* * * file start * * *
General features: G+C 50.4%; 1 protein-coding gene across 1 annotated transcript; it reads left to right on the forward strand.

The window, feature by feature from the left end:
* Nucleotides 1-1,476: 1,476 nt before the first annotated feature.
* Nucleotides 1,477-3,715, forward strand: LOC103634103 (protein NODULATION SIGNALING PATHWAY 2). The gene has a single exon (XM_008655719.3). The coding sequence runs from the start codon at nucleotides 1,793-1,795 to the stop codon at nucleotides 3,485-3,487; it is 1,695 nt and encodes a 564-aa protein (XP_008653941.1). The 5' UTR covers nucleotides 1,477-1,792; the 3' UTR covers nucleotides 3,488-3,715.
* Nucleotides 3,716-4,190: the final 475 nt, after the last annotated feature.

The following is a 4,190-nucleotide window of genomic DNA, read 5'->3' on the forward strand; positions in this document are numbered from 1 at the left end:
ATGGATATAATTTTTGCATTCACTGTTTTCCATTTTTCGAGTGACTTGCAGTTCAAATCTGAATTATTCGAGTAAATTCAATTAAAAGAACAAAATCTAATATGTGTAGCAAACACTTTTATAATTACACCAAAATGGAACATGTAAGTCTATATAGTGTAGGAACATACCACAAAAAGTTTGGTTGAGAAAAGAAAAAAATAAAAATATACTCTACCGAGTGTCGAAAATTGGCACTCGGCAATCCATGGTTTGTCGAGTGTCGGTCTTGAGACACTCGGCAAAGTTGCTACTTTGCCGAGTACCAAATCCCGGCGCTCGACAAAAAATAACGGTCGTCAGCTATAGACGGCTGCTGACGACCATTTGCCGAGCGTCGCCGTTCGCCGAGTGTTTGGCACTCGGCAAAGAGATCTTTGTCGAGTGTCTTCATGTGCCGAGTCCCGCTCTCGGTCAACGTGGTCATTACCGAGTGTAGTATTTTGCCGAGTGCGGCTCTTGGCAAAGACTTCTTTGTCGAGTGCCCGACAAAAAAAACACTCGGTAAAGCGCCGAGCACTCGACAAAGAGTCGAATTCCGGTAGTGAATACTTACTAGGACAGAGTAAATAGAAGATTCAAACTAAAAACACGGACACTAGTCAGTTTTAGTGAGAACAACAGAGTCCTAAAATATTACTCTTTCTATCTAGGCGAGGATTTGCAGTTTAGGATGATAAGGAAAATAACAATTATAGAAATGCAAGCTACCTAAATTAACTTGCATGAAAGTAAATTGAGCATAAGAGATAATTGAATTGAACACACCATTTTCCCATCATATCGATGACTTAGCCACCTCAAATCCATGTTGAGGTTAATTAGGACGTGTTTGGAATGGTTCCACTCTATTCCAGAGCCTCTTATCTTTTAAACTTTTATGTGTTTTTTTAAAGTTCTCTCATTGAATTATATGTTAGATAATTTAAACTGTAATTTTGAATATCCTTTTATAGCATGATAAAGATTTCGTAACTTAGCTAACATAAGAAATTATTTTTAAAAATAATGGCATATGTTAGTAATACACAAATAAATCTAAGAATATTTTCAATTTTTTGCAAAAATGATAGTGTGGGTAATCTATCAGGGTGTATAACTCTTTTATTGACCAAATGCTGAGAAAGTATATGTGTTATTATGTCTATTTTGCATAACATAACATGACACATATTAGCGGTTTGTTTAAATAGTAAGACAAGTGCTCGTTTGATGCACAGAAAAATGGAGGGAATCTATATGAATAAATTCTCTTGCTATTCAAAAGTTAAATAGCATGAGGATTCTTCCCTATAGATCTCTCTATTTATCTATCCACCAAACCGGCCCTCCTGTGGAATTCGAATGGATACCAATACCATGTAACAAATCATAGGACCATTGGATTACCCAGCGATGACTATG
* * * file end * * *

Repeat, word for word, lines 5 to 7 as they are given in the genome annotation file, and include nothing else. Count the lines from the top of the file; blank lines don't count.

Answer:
* Nucleotides 3,716-4,190: the final 475 nt, after the last annotated feature.

The following is a 4,190-nucleotide window of genomic DNA, read 5'->3' on the forward strand; positions in this document are numbered from 1 at the left end:
ATGGATATAATTTTTGCATTCACTGTTTTCCATTTTTCGAGTGACTTGCAGTTCAAATCTGAATTATTCGAGTAAATTCAATTAAAAGAACAAAATCTAATATGTGTAGCAAACACTTTTATAATTACACCAAAATGGAACATGTAAGTCTATATAGTGTAGGAACATACCACAAAAAGTTTGGTTGAGAAAAGAAAAAAATAAAAATATACTCTACCGAGTGTCGAAAATTGGCACTCGGCAATCCATGGTTTGTCGAGTGTCGGTCTTGAGACACTCGGCAAAGTTGCTACTTTGCCGAGTACCAAATCCCGGCGCTCGACAAAAAATAACGGTCGTCAGCTATAGACGGCTGCTGACGACCATTTGCCGAGCGTCGCCGTTCGCCGAGTGTTTGGCACTCGGCAAAGAGATCTTTGTCGAGTGTCTTCATGTGCCGAGTCCCGCTCTCGGTCAACGTGGTCATTACCGAGTGTAGTATTTTGCCGAGTGCGGCTCTTGGCAAAGACTTCTTTGTCGAGTGCCCGACAAAAAAAACACTCGGTAAAGCGCCGAGCACTCGACAAAGAGTCGAATTCCGGTAGTGAATACTTACTAGGACAGAGTAAATAGAAGATTCAAACTAAAAACACGGACACTAGTCAGTTTTAGTGAGAACAACAGAGTCCTAAAATATTACTCTTTCTATCTAGGCGAGGATTTGCAGTTTAGGATGATAAGGAAAATAACAATTATAGAAATGCAAGCTACCTAAATTAACTTGCATGAAAGTAAATTGAGCATAAGAGATAATTGAATTGAACACACCATTTTCCCATCATATCGATGACTTAGCCACCTCAAATCCATGTTGAGGTTAATTAGGACGTGTTTGGAATGGTTCCACTCTATTCCAGAGCCTCTTATCTTTTAAACTTTTATGTGTTTTTTTAAAGTTCTCTCATTGAATTATATGTTAGATAATTTAAACTGTAATTTTGAATATCCTTTTATAGCATGATAAAGATTTCGTAACTTAGCTAACATAAGAAATTATTTTTAAAAATAATGGCATATGTTAGTAATACACAAATAAATCTAAGAATATTTTCAATTTTTTGCAAAAATGATAGTGTGGGTAATCTATCAGGGTGTATAACTCTTTTATTGACCAAATGCTGAGAAAGTATATGTGTTATTATGTCTATTTTGCATAACATAACATGACACATATTAGCGGTTTGTTTAAATAGTAAGACAAGTGCTCGTTTGATGCACAGAAAAATGGAGGGAATCTATATGAATAAATTCTCTTGCTATTCAAAAGTTAAATAGCATGAGGATTCTTCCCTATAGATCTCTCTATTTATCTATCCACCAAACCGGCCCTCCTGTGGAATTCGAATGGATACCAATACCATGTAACAAATCATAGGACCATTGGATTACCCAGCGATGACTATG